Natural selection: Fresh, unsweetened foods and liquids should dominate your shopping list. Photo: William Meppem
The modern diet contains far too much sugar and seed oils, and commercially made foods are largely to blame. David Gillespie, best-selling author of Sweet Poison and Toxic Oil, explains why and how these ingredients are damaging our health and how to avoid them.
If I were to lend you a time machine (no, you can't keep it) and send you back two centuries, you'd notice that the food on your plate looked pretty much the same as it does now. But how it looked would be the end of the similarities.
Scratching just below the surface, you would find two significant, but largely invisible, changes. You would discover that almost all the fat used then came from animals and that there was almost no sugar added. Today's meal would have large quantities of added sugar, and almost all the fat will have been extracted from seeds, such as canola, soybeans or cottonseeds (which were once waste products).
Over processed, seed oil- and sugar-loaded treats, conveniences and condiments should be avoided. Photo: William Meppem
A typical modern breakfast of cereal and juice is 30 per cent sugar, but juices and sweetened cereals have only been available since World War II. A typical modern savoury meal is often accompanied by a ladle of barbecue sauce, which is more than half sugar. And typical modern fried food has been boiled in seed oils not in use before 1900 (except to make soap).
Even the sandwich in your kid's lunchbox has undergone invisible changes. The bread (flour, water, salt) now contains seed oil and sugar rather than, well, air. And the sangas are spread with seed oil-based margarine instead of butter.
There is now well-established, scientific evidence that the fructose half of sugar is a lethal addition to our diet. Deleting sugar from my diet resulted in me losing 40 kilograms that I desperately needed to lose and, even better than that, keeping it off effortlessly for the past 10 years. But much worse than making our pants tight, the science says fructose (which occurs naturally in fruit but is one-half of cane sugar - the overwhelming source of fructose in our diet) is the root cause of chronic diseases from type 2 diabetes through to kidney disease, hypertension, depression, dementia and fatty liver disease, just for starters. The good news is that the other half of sugar, glucose, has none of these effects.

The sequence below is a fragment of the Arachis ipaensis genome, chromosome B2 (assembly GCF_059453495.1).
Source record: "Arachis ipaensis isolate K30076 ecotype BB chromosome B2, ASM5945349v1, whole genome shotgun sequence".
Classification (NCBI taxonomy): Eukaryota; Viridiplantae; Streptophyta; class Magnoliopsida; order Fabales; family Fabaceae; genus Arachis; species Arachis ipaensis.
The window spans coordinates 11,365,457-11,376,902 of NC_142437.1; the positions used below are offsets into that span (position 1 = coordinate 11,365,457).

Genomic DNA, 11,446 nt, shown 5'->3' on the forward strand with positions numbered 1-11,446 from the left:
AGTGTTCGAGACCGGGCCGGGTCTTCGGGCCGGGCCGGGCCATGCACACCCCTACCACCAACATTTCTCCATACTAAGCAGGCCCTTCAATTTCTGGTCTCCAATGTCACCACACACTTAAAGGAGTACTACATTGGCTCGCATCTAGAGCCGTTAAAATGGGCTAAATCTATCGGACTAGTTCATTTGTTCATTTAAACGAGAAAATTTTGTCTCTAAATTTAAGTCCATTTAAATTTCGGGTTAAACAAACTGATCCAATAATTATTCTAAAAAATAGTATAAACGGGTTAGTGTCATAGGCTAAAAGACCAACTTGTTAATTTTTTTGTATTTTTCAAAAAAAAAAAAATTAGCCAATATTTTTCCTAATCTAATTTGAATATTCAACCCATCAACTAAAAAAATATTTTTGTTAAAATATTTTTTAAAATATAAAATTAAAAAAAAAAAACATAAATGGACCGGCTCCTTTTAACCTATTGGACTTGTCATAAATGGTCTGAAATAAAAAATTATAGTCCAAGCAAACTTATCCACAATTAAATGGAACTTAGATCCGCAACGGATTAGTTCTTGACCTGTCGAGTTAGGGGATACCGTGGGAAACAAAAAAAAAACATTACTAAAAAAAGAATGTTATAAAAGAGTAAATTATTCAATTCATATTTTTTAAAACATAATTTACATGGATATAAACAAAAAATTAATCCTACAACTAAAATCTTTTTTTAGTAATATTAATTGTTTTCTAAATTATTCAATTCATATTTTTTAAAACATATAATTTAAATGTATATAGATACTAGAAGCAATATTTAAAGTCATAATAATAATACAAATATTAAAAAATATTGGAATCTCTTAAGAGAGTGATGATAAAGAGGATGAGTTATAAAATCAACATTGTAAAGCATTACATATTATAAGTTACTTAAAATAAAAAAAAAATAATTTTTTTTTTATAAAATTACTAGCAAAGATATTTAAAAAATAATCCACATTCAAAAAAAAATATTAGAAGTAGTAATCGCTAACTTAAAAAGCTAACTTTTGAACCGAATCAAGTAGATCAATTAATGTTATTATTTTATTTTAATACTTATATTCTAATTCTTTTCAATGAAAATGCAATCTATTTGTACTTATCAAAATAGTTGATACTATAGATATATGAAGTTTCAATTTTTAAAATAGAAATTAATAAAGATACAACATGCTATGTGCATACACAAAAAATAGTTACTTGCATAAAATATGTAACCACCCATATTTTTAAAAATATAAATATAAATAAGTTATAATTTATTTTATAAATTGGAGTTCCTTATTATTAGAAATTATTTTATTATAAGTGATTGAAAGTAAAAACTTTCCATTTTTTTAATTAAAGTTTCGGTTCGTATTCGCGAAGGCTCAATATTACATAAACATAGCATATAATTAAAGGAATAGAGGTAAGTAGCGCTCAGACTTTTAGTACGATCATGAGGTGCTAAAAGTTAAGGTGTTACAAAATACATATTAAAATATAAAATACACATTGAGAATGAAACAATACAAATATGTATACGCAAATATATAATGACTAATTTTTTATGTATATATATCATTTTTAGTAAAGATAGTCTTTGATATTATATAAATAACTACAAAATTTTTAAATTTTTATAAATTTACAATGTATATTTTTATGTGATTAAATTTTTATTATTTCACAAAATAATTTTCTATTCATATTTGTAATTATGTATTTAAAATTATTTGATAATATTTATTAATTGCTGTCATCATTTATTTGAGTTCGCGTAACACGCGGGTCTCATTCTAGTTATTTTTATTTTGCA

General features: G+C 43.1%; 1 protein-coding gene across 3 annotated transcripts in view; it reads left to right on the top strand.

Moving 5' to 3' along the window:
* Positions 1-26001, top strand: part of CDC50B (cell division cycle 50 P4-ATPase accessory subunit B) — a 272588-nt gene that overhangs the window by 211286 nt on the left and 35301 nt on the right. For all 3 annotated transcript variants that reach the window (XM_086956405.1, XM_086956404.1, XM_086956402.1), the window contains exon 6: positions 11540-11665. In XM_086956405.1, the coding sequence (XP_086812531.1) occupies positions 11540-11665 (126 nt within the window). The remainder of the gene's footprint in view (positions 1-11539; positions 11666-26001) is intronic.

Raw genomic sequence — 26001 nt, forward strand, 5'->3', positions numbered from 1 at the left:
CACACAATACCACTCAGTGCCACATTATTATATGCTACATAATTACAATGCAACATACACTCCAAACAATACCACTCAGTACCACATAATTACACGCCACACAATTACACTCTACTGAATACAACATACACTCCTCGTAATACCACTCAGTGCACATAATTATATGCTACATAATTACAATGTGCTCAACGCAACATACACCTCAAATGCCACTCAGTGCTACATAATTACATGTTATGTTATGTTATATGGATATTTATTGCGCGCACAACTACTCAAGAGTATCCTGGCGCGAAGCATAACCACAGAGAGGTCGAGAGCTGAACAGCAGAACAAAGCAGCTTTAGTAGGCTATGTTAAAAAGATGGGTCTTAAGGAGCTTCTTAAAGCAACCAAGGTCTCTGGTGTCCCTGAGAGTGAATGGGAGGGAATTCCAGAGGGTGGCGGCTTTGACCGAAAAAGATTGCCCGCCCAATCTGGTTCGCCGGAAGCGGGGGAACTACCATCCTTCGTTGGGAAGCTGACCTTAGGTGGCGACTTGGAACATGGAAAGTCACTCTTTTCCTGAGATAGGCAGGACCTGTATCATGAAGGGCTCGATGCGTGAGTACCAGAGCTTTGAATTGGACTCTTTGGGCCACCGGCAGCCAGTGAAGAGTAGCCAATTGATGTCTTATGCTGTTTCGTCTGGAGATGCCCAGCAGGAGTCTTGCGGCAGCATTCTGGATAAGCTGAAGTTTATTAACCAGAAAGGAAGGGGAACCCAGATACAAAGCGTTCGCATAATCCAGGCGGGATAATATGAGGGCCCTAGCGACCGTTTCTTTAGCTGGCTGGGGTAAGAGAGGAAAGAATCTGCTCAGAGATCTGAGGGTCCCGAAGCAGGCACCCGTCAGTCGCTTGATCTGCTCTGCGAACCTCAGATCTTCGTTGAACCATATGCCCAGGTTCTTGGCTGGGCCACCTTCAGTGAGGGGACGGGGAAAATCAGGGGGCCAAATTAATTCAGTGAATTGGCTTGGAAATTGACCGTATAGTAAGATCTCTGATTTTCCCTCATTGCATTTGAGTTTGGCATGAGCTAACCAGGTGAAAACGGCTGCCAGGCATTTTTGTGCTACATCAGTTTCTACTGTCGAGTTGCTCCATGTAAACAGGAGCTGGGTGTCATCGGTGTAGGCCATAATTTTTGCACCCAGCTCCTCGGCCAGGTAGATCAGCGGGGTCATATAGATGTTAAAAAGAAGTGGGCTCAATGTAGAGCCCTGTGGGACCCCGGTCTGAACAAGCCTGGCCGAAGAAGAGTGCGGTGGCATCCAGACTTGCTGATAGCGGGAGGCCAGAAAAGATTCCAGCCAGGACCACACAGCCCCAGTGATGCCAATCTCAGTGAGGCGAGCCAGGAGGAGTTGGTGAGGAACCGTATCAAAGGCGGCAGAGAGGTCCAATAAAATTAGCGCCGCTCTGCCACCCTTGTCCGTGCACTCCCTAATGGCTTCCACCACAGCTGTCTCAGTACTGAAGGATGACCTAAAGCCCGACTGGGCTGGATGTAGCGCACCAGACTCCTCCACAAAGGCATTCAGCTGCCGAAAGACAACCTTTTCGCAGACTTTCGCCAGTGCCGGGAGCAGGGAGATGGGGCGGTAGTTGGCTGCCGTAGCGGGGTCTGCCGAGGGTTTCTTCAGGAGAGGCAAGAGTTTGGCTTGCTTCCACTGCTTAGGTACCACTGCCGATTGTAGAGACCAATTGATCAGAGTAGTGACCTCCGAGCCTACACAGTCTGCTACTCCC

'There is no such thing as a good condiment.'
We are not adapted to a diet that contains fructose in industrial quantities. And the same can be said for the polyunsaturated fats that dominate the oils extracted from seeds. Our extraordinarily complex biochemistry works on an assumption that our diet will contain only a very small quantity of those fats. It assumes that the fat we consume will come from animals or fruits such as coconuts, avocados and olives. Changing that mix depresses your immune system and increases inflammation, and is likely to be responsible for the enormous increase in diseases as diverse as child allergies and rheumatoid arthritis. The science says it also substantially increases our susceptibility to myriad diseases, including macular degeneration, cancer and heart disease.
If you grow all your own food, you will successfully avoid all added sugar and seed oil. If you can do that, then read no further. But if you are like most of us, you are faced with the daily reality of having to provide food for yourself (and your family) by sifting through aisle after aisle of processed food. Here are 10 tips to help navigate the supermarket minefield:
Adding berries or vanilla essence is a great way to ease into sugar-free yoghurt.
Buy whole food
You will not go wrong if you buy food with a one-item ingredient list. An apple contains apple, T-bone steaks are made of beef, and a potato contains potato. That's all you need to know. Sure, it would be great if you knew the cow had been grass-fed or you knew that the potato was dug out of the ground by a well-paid farmer named Bob (who had just washed his hands) but that's really just buffing. The critical thing is that your food comes largely in its original packaging and you are well adapted to eating it that way.
Gillespie suggests using butter instead of margarine.
Plan your shop
Sugar is an addictive substance but you will be entering its den just by going out to buy food. That's like asking a smoker to quit but insisting he buy his patches from a cigarette vending machine. Plan your meals and know in advance what raw ingredients you will need for the week. It is much easier to go straight to them in the supermarket rather than wander through sugar central thinking about food.